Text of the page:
The girls are past the constant question stage, but with school back in session, we still get the occasional query. Just like I hope to (eventually) pass down off my love of reading, I also hope they never completely stop trying to figure things out.
Michelle is a great role model for this attitude. She will ask questions of anyone at anytime and she will keep asking until she understands. I prefer to try to do it on my own (or ask machines) until I hit a deadend before I go looking for human help. Perhaps not the most efficient approach but I think we each maintain as adults an ‘everything is figureoutable‘ attitude in different ways. That’s the most important part.
Too many of us let our curiosity slowly dwindle after we close that last textbook. Our minds slowly close as we get older.
Kids and their questions are a great reminder that we should never stop trying to learn or never be satisfied not knowing the answers to some things.
Favorite thing I read this week: “I bought the only physical encyclopedia still in print, and I regret nothing.”
I still have very clear memories of consulting our World Book volumes, stored in a glass bookcase in the hallway off the kitchen, for just about every school project from African elephants in elementary school to atomic theory in high school. I knew the World Book had a magic page in there somewhere to help me.
It’s only a matter of time before paper makes a full (even if ironic) comeback. The age of flash cards is not over yet!
Maybe sooner than I think. I did get an eye-rolling smile from Cece when she recounted her high school orientation day where departing seniors imparted lessons on the incoming freshman. A key lesson? Save your flash cards throughout the semester. The use of flash cards was a given. The tip was about flash card management!
In the first two weeks of April, there are two birthdays in the house which means two cakes and two frostings. Whether its cakes or cupcakes, I typically lean toward buttercream frosting as the topping choice because it’s easy to whip up and generally a crowd-pleaser especially with kids.
Buttercream frosting is a classic and versatile icing that is commonly used in baking. It is a rich, creamy, and buttery topping that can be used to decorate cakes, cupcakes, and other desserts. But it’s not one size fits all with buttercream frosting. There are several different types of buttercream frosting, each with its unique taste, texture, and appearance.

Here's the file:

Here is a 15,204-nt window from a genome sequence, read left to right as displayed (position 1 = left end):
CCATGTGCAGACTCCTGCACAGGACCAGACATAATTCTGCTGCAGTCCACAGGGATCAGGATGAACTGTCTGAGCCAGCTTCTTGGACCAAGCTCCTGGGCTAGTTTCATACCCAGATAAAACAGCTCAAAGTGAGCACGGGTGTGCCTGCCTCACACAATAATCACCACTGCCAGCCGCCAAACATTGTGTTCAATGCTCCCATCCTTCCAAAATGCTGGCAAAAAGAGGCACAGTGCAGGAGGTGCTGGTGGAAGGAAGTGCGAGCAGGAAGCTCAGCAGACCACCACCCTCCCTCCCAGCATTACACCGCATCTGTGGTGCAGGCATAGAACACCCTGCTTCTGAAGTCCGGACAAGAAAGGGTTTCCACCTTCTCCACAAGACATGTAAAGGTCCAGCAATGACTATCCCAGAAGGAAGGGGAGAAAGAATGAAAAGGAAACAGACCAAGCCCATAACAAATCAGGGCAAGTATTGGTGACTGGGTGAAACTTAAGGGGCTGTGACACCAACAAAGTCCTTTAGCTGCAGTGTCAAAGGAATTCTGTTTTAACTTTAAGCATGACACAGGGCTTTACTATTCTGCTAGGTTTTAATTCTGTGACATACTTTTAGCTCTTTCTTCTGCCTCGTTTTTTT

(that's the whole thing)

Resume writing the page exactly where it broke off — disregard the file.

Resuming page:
Yeast is a single-celled microorganism that plays a crucial role in the process of fermentation, which is a key step in making bread and other baked goods rise. Baker’s yeast is the most commonly used type of yeast, available in two forms: active dry yeast and instant yeast.
As we try to be the best parents for two kids navigating the ups and downs of two distinctly different ages, it’s a good time to remind myself that while I will, of course, always love my kids, but I will not love them all the time in exactly the same way. It’s impossible and unfair. It will only set everyone up for disappointment.
I think as a parent that you need to strive to make love a constant in the relationship but both kids and parents grow and change and if a strong relationship is going to survive, love has to be fluid and flexible.
Like a dance.
And dance is something I’ve becoming very familiar with as a parent.
As any home baker knows, few things are more frustrating than a loaf of bread that comes out heavy and dense. Fortunately, with a little knowledge and attention to detail, it’s possible to avoid this common problem of heavy and dense bread that taste and resemble flour bricks.
I am (in)famous in the family for listening to podcasts and audiobooks at 1.5x or greater. It drives the girls crazy. Add in my love of flashcards and a to-do list and you wouldn’t think I’d be the primary audience for the slow learning movement, but I’m not always in a rush. There is nothing fast about writing a book. So, I read about about the Slow Learning Project with interest, especially their Bill of Rights.
Immerse yourself completely and make haste slowly. Indeed.